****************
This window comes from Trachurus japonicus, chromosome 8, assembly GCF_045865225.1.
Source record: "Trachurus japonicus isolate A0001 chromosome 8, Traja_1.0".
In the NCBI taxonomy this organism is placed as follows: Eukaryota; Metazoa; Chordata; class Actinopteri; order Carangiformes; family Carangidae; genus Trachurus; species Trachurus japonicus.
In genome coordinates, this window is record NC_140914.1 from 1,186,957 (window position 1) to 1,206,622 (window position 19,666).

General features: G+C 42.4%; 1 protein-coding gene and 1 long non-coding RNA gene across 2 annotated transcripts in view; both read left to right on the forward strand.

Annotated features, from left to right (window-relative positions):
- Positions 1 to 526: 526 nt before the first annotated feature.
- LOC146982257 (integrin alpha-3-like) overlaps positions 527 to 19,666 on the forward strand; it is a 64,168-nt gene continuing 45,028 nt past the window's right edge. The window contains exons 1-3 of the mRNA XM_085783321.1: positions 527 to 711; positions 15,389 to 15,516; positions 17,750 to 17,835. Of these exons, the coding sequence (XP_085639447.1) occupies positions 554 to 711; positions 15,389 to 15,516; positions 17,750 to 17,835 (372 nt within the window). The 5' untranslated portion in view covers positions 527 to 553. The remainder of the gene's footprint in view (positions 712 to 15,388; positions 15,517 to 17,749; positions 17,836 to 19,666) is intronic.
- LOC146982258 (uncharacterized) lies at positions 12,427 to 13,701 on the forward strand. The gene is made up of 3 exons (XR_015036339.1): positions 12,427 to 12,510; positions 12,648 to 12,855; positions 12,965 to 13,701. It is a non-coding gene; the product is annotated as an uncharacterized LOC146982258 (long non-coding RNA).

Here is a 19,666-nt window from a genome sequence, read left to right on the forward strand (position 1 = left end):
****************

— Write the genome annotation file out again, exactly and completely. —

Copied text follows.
This window comes from Trachurus japonicus, chromosome 8, assembly GCF_045865225.1.
Source record: "Trachurus japonicus isolate A0001 chromosome 8, Traja_1.0".
In the NCBI taxonomy this organism is placed as follows: Eukaryota; Metazoa; Chordata; class Actinopteri; order Carangiformes; family Carangidae; genus Trachurus; species Trachurus japonicus.
In genome coordinates, this window is record NC_140914.1 from 1,186,957 (window position 1) to 1,206,622 (window position 19,666).

General features: G+C 42.4%; 1 protein-coding gene and 1 long non-coding RNA gene across 2 annotated transcripts in view; both read left to right on the forward strand.

Annotated features, from left to right (window-relative positions):
- Positions 1 to 526: 526 nt before the first annotated feature.
- LOC146982257 (integrin alpha-3-like) overlaps positions 527 to 19,666 on the forward strand; it is a 64,168-nt gene continuing 45,028 nt past the window's right edge. The window contains exons 1-3 of the mRNA XM_085783321.1: positions 527 to 711; positions 15,389 to 15,516; positions 17,750 to 17,835. Of these exons, the coding sequence (XP_085639447.1) occupies positions 554 to 711; positions 15,389 to 15,516; positions 17,750 to 17,835 (372 nt within the window). The 5' untranslated portion in view covers positions 527 to 553. The remainder of the gene's footprint in view (positions 712 to 15,388; positions 15,517 to 17,749; positions 17,836 to 19,666) is intronic.
- LOC146982258 (uncharacterized) lies at positions 12,427 to 13,701 on the forward strand. The gene is made up of 3 exons (XR_015036339.1): positions 12,427 to 12,510; positions 12,648 to 12,855; positions 12,965 to 13,701. It is a non-coding gene; the product is annotated as an uncharacterized LOC146982258 (long non-coding RNA).

Here is a 19,666-nt window from a genome sequence, read left to right on the forward strand (position 1 = left end):